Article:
The singing woman who frees Anodos from the tower impresses him with her goodness. She has joyfully dedicated her life to helping others, epitomizing the Christian ideal of charity. Anodos recognizes her moral superiority. He realizes and accepts that "she was uplifted, by sorrow and well-doing, into a region [he] could hardly hope ever to enter (182)." His humility frees him at last of his evil and mysterious shadow.

I had now no right to the golden spurs and the resplendent mail, fitly dulled with long neglect. I might do for a squire; but I honored knighthood too highly, to call myself any longer one of the noble brotherhood. I stripped off all my armour, piled it under the tree, just where the lady had been seated, and took my unknown way, eastward through the woods. Of all my weapons, I carried only a short axe in my hand. Then first I knew the delight of being lowly; of saying to myself, "I am what I am, nothing more." "I have failed," I said, "I have lost myself — would it had been my shadow." I looked round: the shadow was nowhere to be seen. Ere long, I learned that it was not myself, but only my shadow, that I had lost. . . . In nothing was my ideal lowered, or dimmed, or grown less precious; I only saw it too plainly, to set myself for a moment beside it. Indeed, my ideal soon became my life; whereas, formerly, my life had consisted in a vain attempt to behold, if not my ideal in myself, at least myself in my ideal. [183]

The removal of the armor represents Anodos's realization that he does not fit his ideal. He places his armor "just where the lady had been seated," thus associating the ideal of knighthood with the nigh unreachable ideal of the lady. To his surprise, his acceptance of his "lowly" position, with the words "I am what I am, nothing more," frees him from the shadow which he had been trying to rid himself of for so long. As Jesus once said, "the meek shall inherit the Earth." Anodos frees himself from his tormentor by his fulfillment of a Christian value.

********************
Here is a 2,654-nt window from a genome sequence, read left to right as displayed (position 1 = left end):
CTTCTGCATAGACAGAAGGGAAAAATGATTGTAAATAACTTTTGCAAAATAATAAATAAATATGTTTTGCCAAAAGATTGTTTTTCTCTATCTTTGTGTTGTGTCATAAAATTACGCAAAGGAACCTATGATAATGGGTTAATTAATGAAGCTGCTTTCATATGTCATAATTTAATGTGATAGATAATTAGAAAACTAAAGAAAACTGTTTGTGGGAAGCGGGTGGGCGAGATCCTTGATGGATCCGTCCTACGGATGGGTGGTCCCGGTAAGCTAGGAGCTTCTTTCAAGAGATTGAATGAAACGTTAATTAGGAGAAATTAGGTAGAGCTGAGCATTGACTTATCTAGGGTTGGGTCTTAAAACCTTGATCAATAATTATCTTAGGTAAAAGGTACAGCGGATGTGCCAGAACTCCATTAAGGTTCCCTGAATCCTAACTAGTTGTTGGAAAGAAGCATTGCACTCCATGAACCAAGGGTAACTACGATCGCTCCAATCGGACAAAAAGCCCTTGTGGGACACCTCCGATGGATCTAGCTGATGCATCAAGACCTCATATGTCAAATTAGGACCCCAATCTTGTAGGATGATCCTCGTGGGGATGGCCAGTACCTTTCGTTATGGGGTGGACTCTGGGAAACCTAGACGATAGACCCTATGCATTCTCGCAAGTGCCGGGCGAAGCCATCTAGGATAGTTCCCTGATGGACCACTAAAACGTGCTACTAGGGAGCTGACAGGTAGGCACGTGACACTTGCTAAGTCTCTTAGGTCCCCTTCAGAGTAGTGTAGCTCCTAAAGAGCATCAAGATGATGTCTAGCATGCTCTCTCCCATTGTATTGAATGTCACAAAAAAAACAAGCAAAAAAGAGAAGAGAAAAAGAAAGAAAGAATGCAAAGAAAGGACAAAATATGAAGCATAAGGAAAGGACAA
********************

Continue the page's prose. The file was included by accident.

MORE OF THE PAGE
The exact nature of Anodos's shadow is never explained. The ogre says, "you call it by a different name in your world (62)," but she never says what that name is. It is clear, however, that the shadow has a psychological as well as a visible nature. As Anodos says, "the shadow was in my heart as well as at my heels (71)." So it stands to reason that its cure might be psychological as well.


1. All of the magical creatures who help Anodos in his journey are female. Why is that?

2. In phrases like, "I honored knighthood too highly, to call," MacDonald uses a comma where one would not be used in modern usage. Is this a stylistic choice, or was this use of the comma common during that period? If the former, what does MacDonald hope to achieve with these extra commas? If the latter, when, why, and how did this change?

3. This work has Christian undertones, and yet MacDonald only sometimes portrays fairies, which are pagan, negatively. Would this have been a problem for some of his audience?

4. In Ursula K. Le Guin's book The Wizard of Earthsea, the main character's pride creates an evil shadow. He later confronts this creature and finds that they both have the same "true name." How does Le Guin's shadow compare with MacDonald's?

5. Anodos is an aristocrat, but he admits to being "lowly." Does this have anything to do with the contemporary movement in Britain which was giving more political power to the "low born?"


MacDonald, George. Phantastes. Grand Rapids, Michigan: Wm. B. Eerdmans, 2000.

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Last modified 10 February 2004